In this day and age, it is easy for us to ignore the importance of coming together in Christian fellowship. This includes times of worship but also just times of fellowship one with another.  In spite of the push of modern society to live in isolation (aka having a virtual network of friends you never see face-to-face), we need each other.  I wanted to publically thank each of you who came out this week to support the Pancake Supper and the Ash Wednesday service. I do apologize about any confusion as we did violate our own policy for the Pancake Supper by having it Tuesday in spite of the school closings.  We did the best we could to get the word out about keeping the event on Tuesday, and many responded.  However, if you missed it, we have some very tasty leftovers for you to partake during fellowship time.  Christian community exists when we commune with each other in the spirit of love. But this is not an exclusive club meeting. When we reach out in service to others and welcome them into fellowship as well, we are truly serving as the body of Christ.  I received so many thank yous from the AA group that meets here for inviting them to our Tuesday supper.  Many were fed at no charge, simply because we were honoring the beginning of the Lenten season with our time of food and fellowship.  That is Christian community at its best.

Wesley modeled the early church in promoting the use of small groups for fellowship and discipleship.  It is hard to imagine a small group of persons engaged in the act of yoga to be practicing discipleship, but when we welcome those outside of our community to join in a practice of centering one’s mind, body and spirit, I believe we are engaging in Christian fellowship.  When the women of the church gather to discuss a book or teach our younger girls to knit, we are engaging in Christian fellowship.  When a group comes together regularly to review personal budgets and help one another through financial challenges and celebrate successes, we are engaging in Christian fellowship.  When a group of faithful souls come together to practice music for future services while working through the kinks of parts and harmony, we are engaging in Christian fellowship.  When we come together early on Sunday mornings to wrestle with some tough passages of scripture, we are engaging in Christian fellowship.  I encourage each of you to find a small group and become a part of communing with God and your neighbors.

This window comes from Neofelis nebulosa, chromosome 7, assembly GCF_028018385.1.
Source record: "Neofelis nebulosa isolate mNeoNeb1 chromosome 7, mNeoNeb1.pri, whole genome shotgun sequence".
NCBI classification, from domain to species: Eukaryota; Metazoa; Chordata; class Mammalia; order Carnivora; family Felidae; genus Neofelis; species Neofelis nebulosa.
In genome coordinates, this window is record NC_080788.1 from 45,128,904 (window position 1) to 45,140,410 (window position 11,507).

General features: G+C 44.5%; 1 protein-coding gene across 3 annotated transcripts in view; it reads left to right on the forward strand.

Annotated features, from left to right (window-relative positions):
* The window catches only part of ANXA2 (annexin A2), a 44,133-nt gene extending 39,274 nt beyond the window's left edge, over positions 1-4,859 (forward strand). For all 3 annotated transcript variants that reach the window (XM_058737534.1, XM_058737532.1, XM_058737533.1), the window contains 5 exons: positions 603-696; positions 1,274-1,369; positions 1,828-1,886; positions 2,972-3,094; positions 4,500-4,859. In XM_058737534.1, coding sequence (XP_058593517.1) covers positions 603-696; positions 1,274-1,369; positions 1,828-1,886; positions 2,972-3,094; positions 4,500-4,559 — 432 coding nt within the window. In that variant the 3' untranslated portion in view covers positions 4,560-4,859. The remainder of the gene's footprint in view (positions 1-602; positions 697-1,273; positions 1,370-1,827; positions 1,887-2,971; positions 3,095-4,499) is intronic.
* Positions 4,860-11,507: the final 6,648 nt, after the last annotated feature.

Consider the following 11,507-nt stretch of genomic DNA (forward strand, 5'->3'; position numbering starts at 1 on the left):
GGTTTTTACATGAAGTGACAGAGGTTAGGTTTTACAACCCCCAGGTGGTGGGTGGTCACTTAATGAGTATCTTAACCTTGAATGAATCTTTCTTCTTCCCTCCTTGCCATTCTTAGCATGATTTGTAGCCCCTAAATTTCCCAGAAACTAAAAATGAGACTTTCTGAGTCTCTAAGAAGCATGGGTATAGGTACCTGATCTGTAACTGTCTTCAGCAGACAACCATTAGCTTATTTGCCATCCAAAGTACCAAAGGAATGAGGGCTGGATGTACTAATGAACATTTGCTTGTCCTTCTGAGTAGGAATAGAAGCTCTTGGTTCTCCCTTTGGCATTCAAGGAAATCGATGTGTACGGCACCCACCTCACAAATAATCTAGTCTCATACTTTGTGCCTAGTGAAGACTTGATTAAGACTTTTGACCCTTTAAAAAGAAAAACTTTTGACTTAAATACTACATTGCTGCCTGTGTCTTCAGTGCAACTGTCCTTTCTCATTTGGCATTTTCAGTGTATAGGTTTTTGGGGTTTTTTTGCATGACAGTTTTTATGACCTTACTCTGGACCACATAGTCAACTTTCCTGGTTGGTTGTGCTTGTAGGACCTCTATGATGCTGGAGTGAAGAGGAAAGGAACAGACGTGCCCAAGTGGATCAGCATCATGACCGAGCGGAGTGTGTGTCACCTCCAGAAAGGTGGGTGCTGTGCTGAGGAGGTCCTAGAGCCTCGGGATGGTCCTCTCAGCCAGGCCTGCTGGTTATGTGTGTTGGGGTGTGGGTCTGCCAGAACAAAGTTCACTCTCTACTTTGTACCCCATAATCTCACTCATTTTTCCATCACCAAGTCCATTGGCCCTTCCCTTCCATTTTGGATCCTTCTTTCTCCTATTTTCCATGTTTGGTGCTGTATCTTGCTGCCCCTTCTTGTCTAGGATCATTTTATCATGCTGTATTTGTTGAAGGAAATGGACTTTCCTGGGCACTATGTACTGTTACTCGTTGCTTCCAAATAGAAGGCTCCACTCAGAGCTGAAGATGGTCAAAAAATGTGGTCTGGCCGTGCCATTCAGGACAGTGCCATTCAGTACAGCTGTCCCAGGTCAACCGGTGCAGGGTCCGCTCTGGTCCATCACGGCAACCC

All these means of grace are what Wesley would note as acts of piety – ways in which we draw closer to God. However, acts of mercy, when done as a response to God’s grace, are also powerful means of grace – ways for us to experience God’s love for ourselves.  These include acts such as participating and leading ministries such as Backpack Buddies, Imagine No Malaria, and visitation to those in need.  We are having a bit of fun with our Backpack Buddies program with our different campaigns. Right now I think we are dreaming of warmer places as favorite vacation spots and leaving our donations in the appropriate bins (I believe the Pacific Coast bin is currently in the lead.)  But the reality behind this program is profound.  Some children were sheepishly inquiring if they would be lucky enough to receive one of those ‘special’ bags each week.  These are children whose families depend on the free and reduced breakfasts and lunches for their children.  Those ‘special’ bags help children have something to eat over the weekend. A can of ravioli and a juice box makes a huge difference to someone who cannot feed his/her family.  Sharing what we have with others is a means of grace.

Imagine No Malaria is our conference-wide initiative to wipe out this deadly but preventable disease in the continent of Africa.  With our help, millions of lives can be spared, particularly the lives of the numerous children who die daily from this horrible disease.  When you designate a donation to Imagine No Malaria through UMCOR, all of your donated dollars will be sent directly to this cause. Mark and I personally donate monthly – you can choose to do this through the UMCOR website (details will be on our website as soon as it is revamped.)

We have several folks that are now considered shut-ins because of the difficulty they have getting out and about.  I regularly visit these folks but I cannot get around to them as often as I like. We have another parishioner who regularly visits our shut-ins as well as those hospitalized or in recovery.  Charles, I want to thank you for your gift of ministry.  I know as you are a blessing to others, you are also being blessed by God.  But Charles and I need your help.  I would love for all of our shut-ins and hospitalized folks to receive visits weekly or even more than once a week.  I promise you will be blessed as you experience this very special means of God’s abundant grace.

I know there are others engaged in various ministries here at Mayo UMC and I believe God is using each of us as we experience these means of grace while extending mercy to others.  During this season of Lent, let us seek out ways to experience God’s grace for ourselves while extending the hand of grace to others.  Love God and love our neighbor – we are charged to do no less. Amen.